What is it?

There are a lot of applications on websites for being able to tell where people are from their postcode. For example "Where is my nearest B&Q?". Unfortunately this data is expensive to licence (a few thousand pounds/year for a website). Free the postcode are doing a good job, but it is hard to contribute to their database as you need a GPS, so they have few postcodes.

Our goal is to collect postcode data by getting users to locate themselves on a map of the country. They need only give the first part of their postcode, and if we can collect locations for all of these parts then we can create a database that is good enough for many applications. We are also accepting complete postcodes and 'partial' postcodes including the number portion of the second half of the postcode, in order to improve our accuracy.

What licence does the data have?

The data will be will be in the public domain; consequently, users submitting data agree to their submission being in the public domain when they enter their postcode.

Will I get more junk mail if I enter my postcode?

No, we are just interested in where the postcode is. We don't collect your name or house number. Please see our privacy policy.

What maps are you using?

We have scans of out of copyright OS maps of England and Wales. You can register interest in future projects involving Scotland and Northern Ireland.

So can I do what I like with your scans/tiles?

No. The scans and tiles have been placed under a licence; they are not in the public domain.

Okay; I can use the tiles for some things; can I download the complete set?

Not yet. We need to make sure we've uncovered all the obvious flaws with the current tiles (eg human error in cropping and numbering the tiles) and have worked out an efficient distribution format. Let us know if you want to use the tiles; please don't try and crawl our tileserver to obtain the entire set.

Isn't orthowotsiting an old map hard?

Luckily we're going to work in the OSGB coordinate system that matches up with the grid lines on the map; this means we don't have to distort the maps too much. We also are not overly fussy about the accuracy, so this step can be done quickly.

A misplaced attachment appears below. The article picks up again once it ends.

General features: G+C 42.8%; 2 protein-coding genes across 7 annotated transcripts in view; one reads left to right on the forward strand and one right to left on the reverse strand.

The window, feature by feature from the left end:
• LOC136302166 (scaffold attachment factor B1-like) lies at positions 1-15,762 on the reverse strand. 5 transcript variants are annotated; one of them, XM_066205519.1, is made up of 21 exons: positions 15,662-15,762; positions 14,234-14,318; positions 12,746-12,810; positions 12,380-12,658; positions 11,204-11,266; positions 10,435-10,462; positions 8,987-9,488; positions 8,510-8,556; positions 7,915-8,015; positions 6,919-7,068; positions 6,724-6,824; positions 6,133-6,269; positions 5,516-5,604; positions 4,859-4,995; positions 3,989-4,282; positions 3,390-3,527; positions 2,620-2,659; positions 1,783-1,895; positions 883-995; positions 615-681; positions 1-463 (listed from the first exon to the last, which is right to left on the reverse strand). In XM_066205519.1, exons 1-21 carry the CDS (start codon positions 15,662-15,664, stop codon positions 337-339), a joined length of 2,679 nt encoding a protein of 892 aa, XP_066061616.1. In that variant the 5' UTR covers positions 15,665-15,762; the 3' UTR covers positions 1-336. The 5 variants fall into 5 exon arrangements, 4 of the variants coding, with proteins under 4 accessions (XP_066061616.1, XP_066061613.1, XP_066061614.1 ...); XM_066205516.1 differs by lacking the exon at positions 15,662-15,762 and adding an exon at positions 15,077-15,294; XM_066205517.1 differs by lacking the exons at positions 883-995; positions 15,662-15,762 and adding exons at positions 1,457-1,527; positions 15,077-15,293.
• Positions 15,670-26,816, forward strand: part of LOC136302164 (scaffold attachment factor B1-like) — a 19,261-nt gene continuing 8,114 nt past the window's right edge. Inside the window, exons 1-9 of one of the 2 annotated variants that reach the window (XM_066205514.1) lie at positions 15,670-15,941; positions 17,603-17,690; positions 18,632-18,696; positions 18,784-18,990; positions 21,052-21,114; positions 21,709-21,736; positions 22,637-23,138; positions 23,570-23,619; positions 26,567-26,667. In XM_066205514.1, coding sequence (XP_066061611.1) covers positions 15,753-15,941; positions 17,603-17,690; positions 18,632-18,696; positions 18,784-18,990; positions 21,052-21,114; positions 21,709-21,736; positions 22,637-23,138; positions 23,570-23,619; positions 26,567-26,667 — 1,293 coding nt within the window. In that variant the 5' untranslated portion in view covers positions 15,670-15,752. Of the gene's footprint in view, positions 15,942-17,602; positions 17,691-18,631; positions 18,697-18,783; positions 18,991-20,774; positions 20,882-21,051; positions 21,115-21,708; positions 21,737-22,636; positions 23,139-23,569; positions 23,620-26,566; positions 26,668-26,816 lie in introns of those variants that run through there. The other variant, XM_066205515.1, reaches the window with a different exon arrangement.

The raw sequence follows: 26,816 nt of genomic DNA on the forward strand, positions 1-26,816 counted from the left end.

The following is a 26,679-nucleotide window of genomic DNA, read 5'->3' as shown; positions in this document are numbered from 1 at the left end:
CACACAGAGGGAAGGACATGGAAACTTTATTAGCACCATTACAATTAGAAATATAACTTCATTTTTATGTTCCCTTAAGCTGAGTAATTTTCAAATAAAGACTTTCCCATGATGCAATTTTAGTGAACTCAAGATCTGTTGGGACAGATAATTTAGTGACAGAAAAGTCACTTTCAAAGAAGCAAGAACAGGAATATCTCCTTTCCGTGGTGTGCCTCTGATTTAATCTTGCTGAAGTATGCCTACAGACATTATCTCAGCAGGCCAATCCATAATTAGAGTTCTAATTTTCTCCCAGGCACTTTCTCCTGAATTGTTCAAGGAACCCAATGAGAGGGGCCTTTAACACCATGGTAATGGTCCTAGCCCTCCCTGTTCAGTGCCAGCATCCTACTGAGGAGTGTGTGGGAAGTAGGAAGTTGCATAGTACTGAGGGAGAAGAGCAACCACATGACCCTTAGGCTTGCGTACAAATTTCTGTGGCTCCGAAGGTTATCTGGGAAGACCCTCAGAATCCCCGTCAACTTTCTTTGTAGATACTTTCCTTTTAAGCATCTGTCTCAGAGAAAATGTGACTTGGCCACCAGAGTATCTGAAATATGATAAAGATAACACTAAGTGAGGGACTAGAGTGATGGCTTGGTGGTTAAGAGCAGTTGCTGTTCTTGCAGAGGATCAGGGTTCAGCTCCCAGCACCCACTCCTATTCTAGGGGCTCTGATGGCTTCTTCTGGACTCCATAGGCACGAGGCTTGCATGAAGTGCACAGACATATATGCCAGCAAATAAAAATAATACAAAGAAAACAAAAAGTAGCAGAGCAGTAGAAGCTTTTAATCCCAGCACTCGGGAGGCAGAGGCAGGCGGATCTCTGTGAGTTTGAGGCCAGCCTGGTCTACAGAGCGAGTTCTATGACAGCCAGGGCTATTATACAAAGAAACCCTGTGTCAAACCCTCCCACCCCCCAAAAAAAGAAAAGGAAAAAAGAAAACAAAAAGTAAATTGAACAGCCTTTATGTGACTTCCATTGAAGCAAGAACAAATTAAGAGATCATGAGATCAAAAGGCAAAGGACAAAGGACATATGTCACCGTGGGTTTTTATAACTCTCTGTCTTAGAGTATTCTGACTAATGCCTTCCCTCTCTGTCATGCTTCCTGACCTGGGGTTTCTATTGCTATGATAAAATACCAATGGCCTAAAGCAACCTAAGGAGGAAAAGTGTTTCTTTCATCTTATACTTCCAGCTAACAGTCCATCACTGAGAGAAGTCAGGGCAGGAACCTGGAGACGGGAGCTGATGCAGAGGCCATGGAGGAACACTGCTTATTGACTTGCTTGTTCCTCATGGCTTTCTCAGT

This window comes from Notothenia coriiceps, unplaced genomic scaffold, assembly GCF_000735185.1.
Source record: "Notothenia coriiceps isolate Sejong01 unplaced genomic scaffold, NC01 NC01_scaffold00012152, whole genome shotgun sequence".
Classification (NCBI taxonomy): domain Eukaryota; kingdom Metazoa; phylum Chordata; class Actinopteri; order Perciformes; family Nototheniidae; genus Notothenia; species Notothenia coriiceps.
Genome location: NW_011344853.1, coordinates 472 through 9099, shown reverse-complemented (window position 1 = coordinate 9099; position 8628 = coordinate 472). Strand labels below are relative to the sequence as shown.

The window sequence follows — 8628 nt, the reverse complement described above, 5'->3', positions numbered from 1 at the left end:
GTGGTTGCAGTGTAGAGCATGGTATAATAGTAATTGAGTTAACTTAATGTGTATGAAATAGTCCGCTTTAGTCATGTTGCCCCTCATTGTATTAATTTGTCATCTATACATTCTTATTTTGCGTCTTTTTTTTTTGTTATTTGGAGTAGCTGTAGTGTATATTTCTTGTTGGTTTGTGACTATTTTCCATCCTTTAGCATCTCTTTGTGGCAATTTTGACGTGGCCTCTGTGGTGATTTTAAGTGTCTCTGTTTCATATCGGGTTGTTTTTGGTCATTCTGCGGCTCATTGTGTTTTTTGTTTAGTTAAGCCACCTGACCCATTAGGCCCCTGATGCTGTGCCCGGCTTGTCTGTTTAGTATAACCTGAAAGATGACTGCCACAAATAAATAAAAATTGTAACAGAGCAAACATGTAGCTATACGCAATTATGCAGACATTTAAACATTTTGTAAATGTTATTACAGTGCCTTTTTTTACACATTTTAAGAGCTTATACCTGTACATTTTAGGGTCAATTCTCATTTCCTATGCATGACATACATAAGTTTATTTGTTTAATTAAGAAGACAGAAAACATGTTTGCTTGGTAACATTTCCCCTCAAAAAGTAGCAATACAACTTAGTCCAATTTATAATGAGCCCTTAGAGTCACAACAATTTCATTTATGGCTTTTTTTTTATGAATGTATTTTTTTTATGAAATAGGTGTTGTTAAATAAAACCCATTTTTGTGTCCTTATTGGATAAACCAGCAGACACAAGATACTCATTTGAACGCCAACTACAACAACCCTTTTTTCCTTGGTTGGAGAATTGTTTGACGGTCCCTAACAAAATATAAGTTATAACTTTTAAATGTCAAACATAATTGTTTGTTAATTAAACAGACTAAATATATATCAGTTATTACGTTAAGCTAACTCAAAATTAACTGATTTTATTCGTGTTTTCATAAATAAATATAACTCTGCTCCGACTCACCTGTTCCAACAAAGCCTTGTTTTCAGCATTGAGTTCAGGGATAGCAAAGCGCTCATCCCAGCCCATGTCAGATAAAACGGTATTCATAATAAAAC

Why don't you use maps created from OpenStreetMap data?

Because they are licensed under Creative Commons Share-alike licences, so we wouldn't be able to make our data public domain.

There are people who believe that locating a point on a map creates a derived work, and hence requires a licence. We don't want to be the first to prove them wrong in a court, as that will be pricy.

Also, the OpenStreetMap maps are not yet complete enough to achieve our goal of country-wide coverage.

Will this data be imported back into Free the Postcode?

Probably not directly. We are looking at the best way of presenting data from both projects whilst not polluting the Free the Postcode database with our lower accuracy data. We are importing Free the Postcode data into our database for display, but not re-exporting it currently.

If you are using scans of old maps, how accurate will the locations be?

Some of the scans are out by a degree or two but they are fairly good. We hope to be able to get better than 100 metres accuracy out of it in the end. This is more than good enough to locate a region as large as the first half of a postcode, and hopefully as much as the 'partial' postcodes described in the answer to 'What is it?' above.